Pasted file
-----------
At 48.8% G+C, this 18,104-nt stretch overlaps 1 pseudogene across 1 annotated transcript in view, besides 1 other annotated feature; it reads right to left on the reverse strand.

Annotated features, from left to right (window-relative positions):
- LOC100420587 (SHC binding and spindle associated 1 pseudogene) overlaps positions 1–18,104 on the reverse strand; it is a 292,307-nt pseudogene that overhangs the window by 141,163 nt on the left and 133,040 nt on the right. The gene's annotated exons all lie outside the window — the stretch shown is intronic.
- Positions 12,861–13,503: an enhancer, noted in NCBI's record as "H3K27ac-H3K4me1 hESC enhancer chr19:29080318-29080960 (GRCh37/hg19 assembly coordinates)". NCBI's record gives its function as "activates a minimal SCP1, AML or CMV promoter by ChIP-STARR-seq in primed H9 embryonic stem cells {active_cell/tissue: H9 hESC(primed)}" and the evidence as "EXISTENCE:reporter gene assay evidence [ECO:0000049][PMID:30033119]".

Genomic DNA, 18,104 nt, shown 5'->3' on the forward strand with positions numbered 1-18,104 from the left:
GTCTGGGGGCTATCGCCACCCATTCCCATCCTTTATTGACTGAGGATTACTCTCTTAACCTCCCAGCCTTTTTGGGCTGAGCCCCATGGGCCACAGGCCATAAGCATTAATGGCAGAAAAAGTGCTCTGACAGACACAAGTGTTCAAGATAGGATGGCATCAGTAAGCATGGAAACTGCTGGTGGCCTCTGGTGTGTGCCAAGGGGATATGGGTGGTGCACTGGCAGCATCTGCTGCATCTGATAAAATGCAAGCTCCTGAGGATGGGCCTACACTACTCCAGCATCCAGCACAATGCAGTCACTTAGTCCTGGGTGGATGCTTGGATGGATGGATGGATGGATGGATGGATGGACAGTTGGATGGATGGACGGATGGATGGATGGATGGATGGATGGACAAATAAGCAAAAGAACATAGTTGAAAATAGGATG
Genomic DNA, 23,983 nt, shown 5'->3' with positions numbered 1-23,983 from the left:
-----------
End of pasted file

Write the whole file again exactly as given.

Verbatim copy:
At 48.8% G+C, this 18,104-nt stretch overlaps 1 pseudogene across 1 annotated transcript in view, besides 1 other annotated feature; it reads right to left on the reverse strand.

Annotated features, from left to right (window-relative positions):
- LOC100420587 (SHC binding and spindle associated 1 pseudogene) overlaps positions 1–18,104 on the reverse strand; it is a 292,307-nt pseudogene that overhangs the window by 141,163 nt on the left and 133,040 nt on the right. The gene's annotated exons all lie outside the window — the stretch shown is intronic.
- Positions 12,861–13,503: an enhancer, noted in NCBI's record as "H3K27ac-H3K4me1 hESC enhancer chr19:29080318-29080960 (GRCh37/hg19 assembly coordinates)". NCBI's record gives its function as "activates a minimal SCP1, AML or CMV promoter by ChIP-STARR-seq in primed H9 embryonic stem cells {active_cell/tissue: H9 hESC(primed)}" and the evidence as "EXISTENCE:reporter gene assay evidence [ECO:0000049][PMID:30033119]".

Genomic DNA, 18,104 nt, shown 5'->3' on the forward strand with positions numbered 1-18,104 from the left:
GTCTGGGGGCTATCGCCACCCATTCCCATCCTTTATTGACTGAGGATTACTCTCTTAACCTCCCAGCCTTTTTGGGCTGAGCCCCATGGGCCACAGGCCATAAGCATTAATGGCAGAAAAAGTGCTCTGACAGACACAAGTGTTCAAGATAGGATGGCATCAGTAAGCATGGAAACTGCTGGTGGCCTCTGGTGTGTGCCAAGGGGATATGGGTGGTGCACTGGCAGCATCTGCTGCATCTGATAAAATGCAAGCTCCTGAGGATGGGCCTACACTACTCCAGCATCCAGCACAATGCAGTCACTTAGTCCTGGGTGGATGCTTGGATGGATGGATGGATGGATGGATGGATGGACAGTTGGATGGATGGACGGATGGATGGATGGATGGATGGATGGACAAATAAGCAAAAGAACATAGTTGAAAATAGGATG
Genomic DNA, 23,983 nt, shown 5'->3' with positions numbered 1-23,983 from the left: